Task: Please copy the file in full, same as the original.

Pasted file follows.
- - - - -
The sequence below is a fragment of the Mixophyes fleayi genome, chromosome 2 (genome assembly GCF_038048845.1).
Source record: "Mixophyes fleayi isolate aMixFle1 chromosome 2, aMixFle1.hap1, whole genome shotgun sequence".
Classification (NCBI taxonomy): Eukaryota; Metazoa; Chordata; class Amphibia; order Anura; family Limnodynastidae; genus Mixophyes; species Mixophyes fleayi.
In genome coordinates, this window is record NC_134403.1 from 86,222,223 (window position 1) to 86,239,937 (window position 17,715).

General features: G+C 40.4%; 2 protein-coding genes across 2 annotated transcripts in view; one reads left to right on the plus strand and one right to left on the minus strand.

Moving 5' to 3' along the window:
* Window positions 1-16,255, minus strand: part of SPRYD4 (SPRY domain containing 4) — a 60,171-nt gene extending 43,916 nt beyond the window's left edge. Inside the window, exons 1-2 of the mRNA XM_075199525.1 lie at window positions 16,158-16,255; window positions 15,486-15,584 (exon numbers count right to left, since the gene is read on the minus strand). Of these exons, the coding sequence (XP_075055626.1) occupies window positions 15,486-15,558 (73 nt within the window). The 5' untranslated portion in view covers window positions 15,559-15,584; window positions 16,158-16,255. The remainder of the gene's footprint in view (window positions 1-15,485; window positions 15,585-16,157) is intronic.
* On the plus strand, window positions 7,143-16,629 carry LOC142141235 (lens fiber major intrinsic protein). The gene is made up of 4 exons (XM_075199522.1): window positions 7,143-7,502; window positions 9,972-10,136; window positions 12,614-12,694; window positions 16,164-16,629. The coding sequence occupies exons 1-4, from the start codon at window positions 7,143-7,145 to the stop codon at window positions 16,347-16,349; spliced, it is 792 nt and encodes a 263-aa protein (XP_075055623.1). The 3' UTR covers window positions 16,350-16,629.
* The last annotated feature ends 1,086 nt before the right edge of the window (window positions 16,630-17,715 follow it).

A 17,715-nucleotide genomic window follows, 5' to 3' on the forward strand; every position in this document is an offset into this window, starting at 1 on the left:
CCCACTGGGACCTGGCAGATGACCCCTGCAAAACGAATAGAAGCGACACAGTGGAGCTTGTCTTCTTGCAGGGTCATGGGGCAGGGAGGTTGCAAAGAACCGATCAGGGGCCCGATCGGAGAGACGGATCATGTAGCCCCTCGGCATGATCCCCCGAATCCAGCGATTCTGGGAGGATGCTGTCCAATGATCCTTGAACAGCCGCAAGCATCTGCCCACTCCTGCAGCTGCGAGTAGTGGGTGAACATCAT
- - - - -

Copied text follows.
The sequence below is a fragment of the Mixophyes fleayi genome, chromosome 2 (genome assembly GCF_038048845.1).
Source record: "Mixophyes fleayi isolate aMixFle1 chromosome 2, aMixFle1.hap1, whole genome shotgun sequence".
Classification (NCBI taxonomy): Eukaryota; Metazoa; Chordata; class Amphibia; order Anura; family Limnodynastidae; genus Mixophyes; species Mixophyes fleayi.
In genome coordinates, this window is record NC_134403.1 from 86,222,223 (window position 1) to 86,239,937 (window position 17,715).

General features: G+C 40.4%; 2 protein-coding genes across 2 annotated transcripts in view; one reads left to right on the plus strand and one right to left on the minus strand.

Moving 5' to 3' along the window:
* Window positions 1-16,255, minus strand: part of SPRYD4 (SPRY domain containing 4) — a 60,171-nt gene extending 43,916 nt beyond the window's left edge. Inside the window, exons 1-2 of the mRNA XM_075199525.1 lie at window positions 16,158-16,255; window positions 15,486-15,584 (exon numbers count right to left, since the gene is read on the minus strand). Of these exons, the coding sequence (XP_075055626.1) occupies window positions 15,486-15,558 (73 nt within the window). The 5' untranslated portion in view covers window positions 15,559-15,584; window positions 16,158-16,255. The remainder of the gene's footprint in view (window positions 1-15,485; window positions 15,585-16,157) is intronic.
* On the plus strand, window positions 7,143-16,629 carry LOC142141235 (lens fiber major intrinsic protein). The gene is made up of 4 exons (XM_075199522.1): window positions 7,143-7,502; window positions 9,972-10,136; window positions 12,614-12,694; window positions 16,164-16,629. The coding sequence occupies exons 1-4, from the start codon at window positions 7,143-7,145 to the stop codon at window positions 16,347-16,349; spliced, it is 792 nt and encodes a 263-aa protein (XP_075055623.1). The 3' UTR covers window positions 16,350-16,629.
* The last annotated feature ends 1,086 nt before the right edge of the window (window positions 16,630-17,715 follow it).

A 17,715-nucleotide genomic window follows, 5' to 3' on the forward strand; every position in this document is an offset into this window, starting at 1 on the left:
CCCACTGGGACCTGGCAGATGACCCCTGCAAAACGAATAGAAGCGACACAGTGGAGCTTGTCTTCTTGCAGGGTCATGGGGCAGGGAGGTTGCAAAGAACCGATCAGGGGCCCGATCGGAGAGACGGATCATGTAGCCCCTCGGCATGATCCCCCGAATCCAGCGATTCTGGGAGGATGCTGTCCAATGATCCTTGAACAGCCGCAAGCATCTGCCCACTCCTGCAGCTGCGAGTAGTGGGTGAACATCAT